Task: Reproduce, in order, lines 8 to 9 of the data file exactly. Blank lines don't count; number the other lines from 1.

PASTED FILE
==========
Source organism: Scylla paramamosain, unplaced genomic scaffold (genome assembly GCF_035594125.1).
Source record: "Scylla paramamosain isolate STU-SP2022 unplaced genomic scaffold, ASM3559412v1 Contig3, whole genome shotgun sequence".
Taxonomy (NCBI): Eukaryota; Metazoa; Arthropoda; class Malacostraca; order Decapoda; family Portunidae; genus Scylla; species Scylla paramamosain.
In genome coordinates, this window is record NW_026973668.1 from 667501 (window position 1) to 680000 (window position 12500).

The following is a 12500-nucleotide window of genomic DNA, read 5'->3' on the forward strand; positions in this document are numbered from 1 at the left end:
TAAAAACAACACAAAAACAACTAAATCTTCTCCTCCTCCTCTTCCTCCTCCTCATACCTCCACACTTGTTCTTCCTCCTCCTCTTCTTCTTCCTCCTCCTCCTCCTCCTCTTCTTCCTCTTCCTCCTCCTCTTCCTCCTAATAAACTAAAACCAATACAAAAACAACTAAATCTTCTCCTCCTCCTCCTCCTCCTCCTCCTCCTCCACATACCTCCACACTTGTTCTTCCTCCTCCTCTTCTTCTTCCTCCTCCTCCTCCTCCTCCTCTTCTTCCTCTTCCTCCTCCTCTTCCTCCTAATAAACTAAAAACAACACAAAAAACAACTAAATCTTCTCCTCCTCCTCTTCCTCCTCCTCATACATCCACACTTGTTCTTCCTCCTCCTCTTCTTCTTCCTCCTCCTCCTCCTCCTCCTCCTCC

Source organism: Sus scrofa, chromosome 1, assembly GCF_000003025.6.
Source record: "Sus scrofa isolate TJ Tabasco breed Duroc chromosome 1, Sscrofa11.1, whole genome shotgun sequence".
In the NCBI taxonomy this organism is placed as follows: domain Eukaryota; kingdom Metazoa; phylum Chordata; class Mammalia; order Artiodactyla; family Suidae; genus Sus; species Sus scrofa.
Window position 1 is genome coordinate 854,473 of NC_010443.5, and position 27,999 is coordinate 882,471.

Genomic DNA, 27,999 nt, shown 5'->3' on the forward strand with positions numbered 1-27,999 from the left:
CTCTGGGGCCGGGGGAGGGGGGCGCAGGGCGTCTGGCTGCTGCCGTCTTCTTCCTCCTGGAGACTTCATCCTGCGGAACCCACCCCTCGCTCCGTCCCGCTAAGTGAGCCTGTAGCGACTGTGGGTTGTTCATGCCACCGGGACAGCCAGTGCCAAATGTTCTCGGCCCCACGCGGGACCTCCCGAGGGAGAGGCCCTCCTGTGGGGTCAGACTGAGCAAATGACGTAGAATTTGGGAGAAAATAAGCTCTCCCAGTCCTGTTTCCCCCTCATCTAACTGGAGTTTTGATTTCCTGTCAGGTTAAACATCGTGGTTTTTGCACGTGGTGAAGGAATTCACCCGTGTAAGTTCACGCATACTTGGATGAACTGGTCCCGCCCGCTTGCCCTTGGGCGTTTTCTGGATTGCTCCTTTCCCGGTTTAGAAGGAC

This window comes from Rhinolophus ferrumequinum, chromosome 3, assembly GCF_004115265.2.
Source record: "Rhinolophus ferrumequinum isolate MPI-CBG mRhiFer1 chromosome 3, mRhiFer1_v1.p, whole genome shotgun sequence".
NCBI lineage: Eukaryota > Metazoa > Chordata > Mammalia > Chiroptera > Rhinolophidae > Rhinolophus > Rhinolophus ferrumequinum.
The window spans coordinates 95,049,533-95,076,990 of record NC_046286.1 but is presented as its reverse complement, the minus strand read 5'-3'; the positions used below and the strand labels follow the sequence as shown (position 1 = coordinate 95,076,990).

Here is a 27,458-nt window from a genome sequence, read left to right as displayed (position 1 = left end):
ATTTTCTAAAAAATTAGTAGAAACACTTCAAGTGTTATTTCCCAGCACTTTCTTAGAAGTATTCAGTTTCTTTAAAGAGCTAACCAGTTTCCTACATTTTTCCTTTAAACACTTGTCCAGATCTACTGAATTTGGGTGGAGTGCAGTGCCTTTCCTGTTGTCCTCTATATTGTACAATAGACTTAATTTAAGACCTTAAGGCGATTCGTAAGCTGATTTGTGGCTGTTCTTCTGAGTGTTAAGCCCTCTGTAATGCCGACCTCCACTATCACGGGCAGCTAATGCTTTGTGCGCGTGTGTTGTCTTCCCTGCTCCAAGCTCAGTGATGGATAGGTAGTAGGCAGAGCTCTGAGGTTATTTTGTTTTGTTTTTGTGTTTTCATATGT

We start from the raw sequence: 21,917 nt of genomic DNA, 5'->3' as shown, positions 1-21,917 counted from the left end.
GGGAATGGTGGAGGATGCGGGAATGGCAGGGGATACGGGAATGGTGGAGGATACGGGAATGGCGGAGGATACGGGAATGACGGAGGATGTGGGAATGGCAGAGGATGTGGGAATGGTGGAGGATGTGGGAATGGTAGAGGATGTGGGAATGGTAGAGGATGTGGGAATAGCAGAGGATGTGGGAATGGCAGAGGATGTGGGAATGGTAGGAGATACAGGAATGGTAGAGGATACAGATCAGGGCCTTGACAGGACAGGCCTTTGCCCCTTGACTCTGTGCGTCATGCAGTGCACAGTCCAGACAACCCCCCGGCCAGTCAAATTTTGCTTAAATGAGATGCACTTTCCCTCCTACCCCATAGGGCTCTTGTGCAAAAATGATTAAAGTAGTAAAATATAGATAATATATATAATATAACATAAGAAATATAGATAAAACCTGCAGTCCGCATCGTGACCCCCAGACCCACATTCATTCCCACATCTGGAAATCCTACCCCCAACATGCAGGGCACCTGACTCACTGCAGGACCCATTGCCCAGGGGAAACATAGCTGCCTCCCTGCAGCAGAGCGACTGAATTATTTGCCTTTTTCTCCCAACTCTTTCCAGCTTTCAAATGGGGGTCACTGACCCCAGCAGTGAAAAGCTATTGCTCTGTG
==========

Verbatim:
Source record: "Sus scrofa isolate TJ Tabasco breed Duroc chromosome 1, Sscrofa11.1, whole genome shotgun sequence".
In the NCBI taxonomy this organism is placed as follows: domain Eukaryota; kingdom Metazoa; phylum Chordata; class Mammalia; order Artiodactyla; family Suidae; genus Sus; species Sus scrofa.